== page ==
For a simple way to mass distribute a short video presentation a CD-ROM is cheaper than videocassette. CD-ROMs make versatile training tools, but because they can hold such huge amounts of data, have also become invaluable supplements to the product catalogue. CD-ROMs account for 15% of visual communications projects commissioned.

The Internet is not replacement technology; it offers something new which overlaps the corporate brochure and the trade advertisement, while acting as a live means to communicate with users.

Intranets might overlap with staff magazines, but it is the functionality of computer based communications which allows them to serve a different role, for example, increasingly Human Resources Departments are using Intranets not simply to inform employees, but to make everyday records transparent so freeing up HR staff. The Internet, at first nothing more than a hybrid communications link between computers to allow sharing of information has gradually evolved, improved upon and been exploited. Whilst it has invaded all other media, it non the less draws on the familiar, it is a conduit for all that has been done before, as well as producing it’s own language.

It’s still possible to distinguish between a TV programme, a film, a radio show, a newspaper, a video game, a magazine, a telephone call, a face to face meeting and a conference – the edges are becoming blurred as the digital ocean washes across everything.

Though the Internet is just one platform which allows us to send and be sent packets of digitised information. It is fast developing in a way that is neither magazine or video, not the telephone or a fax, to a library, a gallery, or a filling cabinet … but all of these and more.

With over 60 million hosted websites and 176 million Internet users, whether in business or at home, increasingly we are falling back on technical or human information intermediaries when using the Net. We need browsers and search engines to find our way to sites of value. That said, precision searching has far to go, which is where a new breed of intermediary has emerged: “infomediaries,” teams of Net-savvy people who take your search request, just as a telephone call may be taken over the phone by your bank.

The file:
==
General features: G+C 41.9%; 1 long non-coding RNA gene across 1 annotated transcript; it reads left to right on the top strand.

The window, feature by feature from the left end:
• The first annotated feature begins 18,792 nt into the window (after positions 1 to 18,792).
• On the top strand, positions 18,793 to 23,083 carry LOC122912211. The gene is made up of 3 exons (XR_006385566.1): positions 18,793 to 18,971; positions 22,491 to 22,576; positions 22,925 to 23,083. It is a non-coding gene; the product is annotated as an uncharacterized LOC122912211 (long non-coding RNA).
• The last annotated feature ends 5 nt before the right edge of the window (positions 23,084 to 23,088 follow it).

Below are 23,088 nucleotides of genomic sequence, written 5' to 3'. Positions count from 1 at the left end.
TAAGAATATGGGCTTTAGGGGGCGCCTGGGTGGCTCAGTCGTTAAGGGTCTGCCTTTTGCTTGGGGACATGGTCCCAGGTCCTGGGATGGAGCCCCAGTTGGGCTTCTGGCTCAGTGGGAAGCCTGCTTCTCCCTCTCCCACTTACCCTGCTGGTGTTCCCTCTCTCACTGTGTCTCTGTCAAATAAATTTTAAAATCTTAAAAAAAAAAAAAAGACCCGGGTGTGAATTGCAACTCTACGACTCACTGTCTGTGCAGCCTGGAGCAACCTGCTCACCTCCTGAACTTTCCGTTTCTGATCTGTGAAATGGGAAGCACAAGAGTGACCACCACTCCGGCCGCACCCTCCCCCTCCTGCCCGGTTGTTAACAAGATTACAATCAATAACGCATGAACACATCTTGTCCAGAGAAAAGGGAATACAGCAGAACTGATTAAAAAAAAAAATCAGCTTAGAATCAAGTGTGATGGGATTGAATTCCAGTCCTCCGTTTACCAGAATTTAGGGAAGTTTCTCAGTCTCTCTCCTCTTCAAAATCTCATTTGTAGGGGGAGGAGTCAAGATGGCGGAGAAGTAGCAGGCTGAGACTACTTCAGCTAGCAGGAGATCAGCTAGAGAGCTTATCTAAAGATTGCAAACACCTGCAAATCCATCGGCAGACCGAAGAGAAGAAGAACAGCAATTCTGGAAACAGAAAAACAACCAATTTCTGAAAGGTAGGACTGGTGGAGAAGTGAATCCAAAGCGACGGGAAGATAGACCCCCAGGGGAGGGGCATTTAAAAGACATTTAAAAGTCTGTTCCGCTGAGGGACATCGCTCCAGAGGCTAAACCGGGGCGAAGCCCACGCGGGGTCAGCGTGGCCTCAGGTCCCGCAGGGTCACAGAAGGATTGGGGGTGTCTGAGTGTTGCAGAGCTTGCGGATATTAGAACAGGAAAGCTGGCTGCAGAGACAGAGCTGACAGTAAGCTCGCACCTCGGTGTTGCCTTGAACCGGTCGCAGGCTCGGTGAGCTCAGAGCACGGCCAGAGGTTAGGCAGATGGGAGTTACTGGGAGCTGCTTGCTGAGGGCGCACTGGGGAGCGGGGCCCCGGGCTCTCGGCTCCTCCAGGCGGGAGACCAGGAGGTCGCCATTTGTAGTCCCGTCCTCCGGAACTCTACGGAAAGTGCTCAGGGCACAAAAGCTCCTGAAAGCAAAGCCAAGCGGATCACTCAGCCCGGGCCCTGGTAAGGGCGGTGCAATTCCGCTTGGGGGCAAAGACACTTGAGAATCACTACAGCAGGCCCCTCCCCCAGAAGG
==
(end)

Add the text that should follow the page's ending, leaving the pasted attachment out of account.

Websites, at first little more than corporate vanity sites, have developed to satisfy the differing needs of a business.

As a PR and recruitment tool they are invaluable. E.commerce is a huge growth area too, with the likes of Amazon.com blazing the way to show how books and CDs can be sold and marketed over the Net. Less ambitious though equally important for the businesses concerned, entire product catalogues are made available to buy over the Net via limited access extranets. Other business examples find supply chains monitored and updated on extranets to streamline supply. Here, the diversity of uses of the Net is most clear, it isn’t simply a platform for below the line or above the line advertising, or for in-house communications, but as a medium it can form an important part of the production process.

Together, Internet and Intranet creation now account for 35% of the UK visual communications business.

Whilst not denying its value as a conduit of information, it is just a resource or tool like any other devised and utilised by human kind, from the train to the telephone, the internal combustion engine to the Dictaphone.

Exposure to the same tools and information will result in similar solutions being offered.

Perhaps until recently it was easy to see that a brochure, a conference, a video would provide the solution – today with such a wide number of options it becomes all the more important to consider each communication problem in isolation.

Care needs to be taken to identify the nature of the problem; write precise briefs and so put forward a variety of appropriate solutions. As such solutions are tried and prove effective then the expectations of those commissioning work, as well as the audience change – they may call for the same response to a similar response, or in a climate of change expect further innovations.

In the broadcast arena commission editors want the same programmes for less, because they know hardware costs keep dropping and production innovations have speeded up so reducing the labour costs – I wish the same could be said for having the car serviced.

For cost –effective and fast solutions to broadcasting information (video, audio and data) around the globe the World Wide Web is too slow – it cannot deliver the quality of TV transmission we expect. Instead we can call on the immediacy of transmission by satellite, which these days includes the multicasting of all data, as a TV show or with the interactivity of a CD-ROM. CD-ROMs provide a high level of interactivity, which makes them ideal for training purposes, and they’re good for cheap distribution for large mail-outs too.

Live Events are part of the communications mix we haven’t mentioned yet, but account for 20% of the business. Here, as with the printed word and video production, whilst the tools to create, produce and manage such events have changed, their purpose is just as valid. No technology has replaced the importance and value of bringing people together to take part in an event, have questions answered, and to network. We value the proximity of live events and face to face meetings, we are reassured by seeing someone in the flesh and making value judgements about their aptitudes, experience, manner and approach.